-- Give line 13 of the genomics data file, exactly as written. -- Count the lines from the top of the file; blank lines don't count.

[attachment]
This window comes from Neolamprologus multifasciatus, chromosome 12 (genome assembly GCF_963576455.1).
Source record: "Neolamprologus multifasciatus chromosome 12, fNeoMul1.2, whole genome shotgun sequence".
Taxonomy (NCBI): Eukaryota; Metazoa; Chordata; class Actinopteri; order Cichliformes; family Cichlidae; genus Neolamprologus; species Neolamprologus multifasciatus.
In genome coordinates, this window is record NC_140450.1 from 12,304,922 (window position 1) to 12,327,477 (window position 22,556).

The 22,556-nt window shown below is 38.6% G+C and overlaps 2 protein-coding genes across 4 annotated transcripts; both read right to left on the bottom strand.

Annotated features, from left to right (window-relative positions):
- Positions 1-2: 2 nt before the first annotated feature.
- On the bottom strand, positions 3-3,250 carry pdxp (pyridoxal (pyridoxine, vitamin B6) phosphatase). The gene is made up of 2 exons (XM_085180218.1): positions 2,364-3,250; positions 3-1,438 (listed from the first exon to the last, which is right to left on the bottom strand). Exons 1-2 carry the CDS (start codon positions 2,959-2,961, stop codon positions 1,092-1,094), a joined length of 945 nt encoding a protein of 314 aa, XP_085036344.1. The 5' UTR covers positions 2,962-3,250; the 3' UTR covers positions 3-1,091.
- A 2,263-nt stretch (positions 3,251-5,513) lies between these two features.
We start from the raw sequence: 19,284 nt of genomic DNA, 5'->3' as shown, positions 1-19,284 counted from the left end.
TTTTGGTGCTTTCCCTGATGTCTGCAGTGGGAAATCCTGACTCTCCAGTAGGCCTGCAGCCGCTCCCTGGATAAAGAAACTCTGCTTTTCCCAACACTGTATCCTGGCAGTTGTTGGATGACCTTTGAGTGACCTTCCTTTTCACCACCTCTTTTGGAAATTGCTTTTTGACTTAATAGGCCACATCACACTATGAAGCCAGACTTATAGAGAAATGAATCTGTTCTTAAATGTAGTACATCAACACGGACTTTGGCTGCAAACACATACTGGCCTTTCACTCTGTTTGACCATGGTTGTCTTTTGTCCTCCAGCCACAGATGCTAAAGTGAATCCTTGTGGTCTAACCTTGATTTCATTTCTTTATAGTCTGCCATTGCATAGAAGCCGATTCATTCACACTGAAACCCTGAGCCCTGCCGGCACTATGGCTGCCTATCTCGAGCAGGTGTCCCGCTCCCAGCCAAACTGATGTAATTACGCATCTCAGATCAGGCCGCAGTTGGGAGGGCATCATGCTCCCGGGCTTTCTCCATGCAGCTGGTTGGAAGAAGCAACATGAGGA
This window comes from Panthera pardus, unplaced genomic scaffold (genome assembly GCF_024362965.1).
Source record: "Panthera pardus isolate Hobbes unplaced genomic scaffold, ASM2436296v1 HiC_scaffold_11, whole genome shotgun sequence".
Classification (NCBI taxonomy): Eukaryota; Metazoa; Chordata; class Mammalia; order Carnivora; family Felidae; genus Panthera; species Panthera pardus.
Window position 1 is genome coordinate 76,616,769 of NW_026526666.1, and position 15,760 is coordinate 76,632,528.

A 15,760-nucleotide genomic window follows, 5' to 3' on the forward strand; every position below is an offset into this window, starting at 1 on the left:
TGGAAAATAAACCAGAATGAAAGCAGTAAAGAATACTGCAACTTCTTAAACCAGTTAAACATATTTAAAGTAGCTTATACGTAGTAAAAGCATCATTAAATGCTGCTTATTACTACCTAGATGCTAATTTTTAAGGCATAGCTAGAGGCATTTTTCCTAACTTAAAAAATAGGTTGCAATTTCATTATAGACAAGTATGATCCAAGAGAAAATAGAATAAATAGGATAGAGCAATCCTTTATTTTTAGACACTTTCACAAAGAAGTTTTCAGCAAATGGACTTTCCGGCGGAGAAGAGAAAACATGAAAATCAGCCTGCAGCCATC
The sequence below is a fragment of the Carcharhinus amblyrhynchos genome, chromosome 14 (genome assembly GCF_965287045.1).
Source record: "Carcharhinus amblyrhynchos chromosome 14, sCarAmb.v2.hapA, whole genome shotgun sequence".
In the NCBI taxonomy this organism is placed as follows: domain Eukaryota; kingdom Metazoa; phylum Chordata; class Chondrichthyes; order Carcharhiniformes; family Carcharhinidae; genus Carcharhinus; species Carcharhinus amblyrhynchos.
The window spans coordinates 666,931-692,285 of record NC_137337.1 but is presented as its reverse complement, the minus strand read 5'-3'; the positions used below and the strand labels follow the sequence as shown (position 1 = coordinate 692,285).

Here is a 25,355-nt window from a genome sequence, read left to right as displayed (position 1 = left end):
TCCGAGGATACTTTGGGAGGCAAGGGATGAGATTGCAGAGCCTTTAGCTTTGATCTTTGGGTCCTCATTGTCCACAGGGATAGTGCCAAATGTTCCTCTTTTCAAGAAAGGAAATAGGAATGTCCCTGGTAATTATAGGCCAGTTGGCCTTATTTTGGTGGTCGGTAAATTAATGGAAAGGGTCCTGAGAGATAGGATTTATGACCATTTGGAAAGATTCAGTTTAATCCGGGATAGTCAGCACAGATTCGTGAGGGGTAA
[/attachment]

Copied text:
Source record: "Panthera pardus isolate Hobbes unplaced genomic scaffold, ASM2436296v1 HiC_scaffold_11, whole genome shotgun sequence".